The Bottom Line
Tim Stafford’s cover article “Franchising Hope” [May 18] was, as usual, well-written and comprehensive. But it left me with more unanswered questions about the “Christian psychology” debate than I had before reading it.
Two issues trouble me. The first is the idea that Christians have to go to a therapy center to experience “more church than anywhere else.” Instead of our churches providing that haven (or sanctuary) from the attacks of the Devil, the world, and even our own fleshly natures, they are now places where problems are created and compounded.
The Christian psychology industry seems to want us to believe we need them to help us interpret what life means, how to get along with family, friends, and co-workers. (Where does that leave Scripture, the Holy Spirit, and the fellowship of the saints?) Are they saying we should replace the church with Christian therapy centers?
The second issue deals with motives and big bucks. If the bottom line of therapy centers is profit, can the work truly be of God? There are monumental opportunities for anyone who desires to help people deal with serious emotional and psychological issues. Is there any way the for-profit Christian therapy centers can provide services for the problems of the needy and poor of the inner city? Or is profit really the only bottom line in this industry?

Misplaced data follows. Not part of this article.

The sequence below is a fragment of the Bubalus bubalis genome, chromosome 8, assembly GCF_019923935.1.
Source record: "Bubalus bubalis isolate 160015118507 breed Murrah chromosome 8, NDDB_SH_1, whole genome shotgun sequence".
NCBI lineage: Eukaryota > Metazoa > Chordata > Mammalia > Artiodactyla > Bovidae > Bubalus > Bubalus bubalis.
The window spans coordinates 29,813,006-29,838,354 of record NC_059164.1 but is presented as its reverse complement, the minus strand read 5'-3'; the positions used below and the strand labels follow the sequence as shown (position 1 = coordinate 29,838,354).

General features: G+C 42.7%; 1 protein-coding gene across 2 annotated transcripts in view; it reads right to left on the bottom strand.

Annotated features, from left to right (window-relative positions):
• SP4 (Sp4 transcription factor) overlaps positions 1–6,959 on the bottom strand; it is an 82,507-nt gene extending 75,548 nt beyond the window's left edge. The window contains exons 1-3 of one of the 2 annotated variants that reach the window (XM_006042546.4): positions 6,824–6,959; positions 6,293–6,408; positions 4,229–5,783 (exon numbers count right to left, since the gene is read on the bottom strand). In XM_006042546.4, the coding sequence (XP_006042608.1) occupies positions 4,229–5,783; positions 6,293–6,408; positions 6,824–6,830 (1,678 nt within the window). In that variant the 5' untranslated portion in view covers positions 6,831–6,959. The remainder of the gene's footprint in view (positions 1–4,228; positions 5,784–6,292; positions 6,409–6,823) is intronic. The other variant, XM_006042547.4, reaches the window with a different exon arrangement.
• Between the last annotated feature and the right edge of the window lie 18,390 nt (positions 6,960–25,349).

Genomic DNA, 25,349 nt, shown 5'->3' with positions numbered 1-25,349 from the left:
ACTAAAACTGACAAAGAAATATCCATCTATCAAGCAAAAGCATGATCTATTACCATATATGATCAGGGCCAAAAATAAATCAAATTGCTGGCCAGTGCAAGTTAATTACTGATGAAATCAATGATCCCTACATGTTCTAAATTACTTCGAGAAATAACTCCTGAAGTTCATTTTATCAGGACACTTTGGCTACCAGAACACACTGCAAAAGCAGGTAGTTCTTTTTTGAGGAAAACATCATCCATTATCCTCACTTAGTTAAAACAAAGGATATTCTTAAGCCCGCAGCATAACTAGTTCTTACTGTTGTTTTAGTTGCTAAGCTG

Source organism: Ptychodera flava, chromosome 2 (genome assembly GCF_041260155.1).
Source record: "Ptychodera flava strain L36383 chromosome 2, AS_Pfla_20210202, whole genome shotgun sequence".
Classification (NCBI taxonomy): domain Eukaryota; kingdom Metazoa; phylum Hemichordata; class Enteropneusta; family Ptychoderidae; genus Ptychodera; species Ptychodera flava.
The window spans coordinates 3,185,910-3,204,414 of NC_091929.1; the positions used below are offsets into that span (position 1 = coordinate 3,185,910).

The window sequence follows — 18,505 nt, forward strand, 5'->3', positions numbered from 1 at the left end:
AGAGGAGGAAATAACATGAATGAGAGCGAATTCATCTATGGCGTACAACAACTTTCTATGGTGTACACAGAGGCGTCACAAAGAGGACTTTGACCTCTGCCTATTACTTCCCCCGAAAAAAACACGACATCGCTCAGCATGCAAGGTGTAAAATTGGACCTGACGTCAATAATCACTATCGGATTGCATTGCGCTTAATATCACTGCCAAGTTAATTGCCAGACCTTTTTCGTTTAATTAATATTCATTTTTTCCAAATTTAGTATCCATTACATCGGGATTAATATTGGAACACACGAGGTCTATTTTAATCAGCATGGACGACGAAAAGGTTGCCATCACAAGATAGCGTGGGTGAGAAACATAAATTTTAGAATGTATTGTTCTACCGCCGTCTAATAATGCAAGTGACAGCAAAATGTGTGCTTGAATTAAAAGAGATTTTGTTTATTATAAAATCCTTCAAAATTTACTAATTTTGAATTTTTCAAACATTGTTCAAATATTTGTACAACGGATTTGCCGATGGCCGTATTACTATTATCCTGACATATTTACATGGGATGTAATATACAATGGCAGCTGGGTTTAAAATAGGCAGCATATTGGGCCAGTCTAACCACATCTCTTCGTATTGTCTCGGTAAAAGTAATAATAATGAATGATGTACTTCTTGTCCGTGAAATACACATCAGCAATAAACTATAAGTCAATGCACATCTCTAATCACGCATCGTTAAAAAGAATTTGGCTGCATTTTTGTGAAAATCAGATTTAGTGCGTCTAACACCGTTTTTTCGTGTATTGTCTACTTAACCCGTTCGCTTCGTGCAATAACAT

Curtis Viles, Pastor
John Day, Oreg.
The Church Enquirer
I was standing in line at the supermarket check-out counter, bereft of the fourth fruit of the Spirit, when the National Enquirer shouted at me: “Elvis Does Show in Vegas—Gets Standing Ovation.”
As the minutes ticked by, I finally gave in. I scanned the article and discovered that a video of Elvis had played at some hole-in-the-wall Las Vegas ...1
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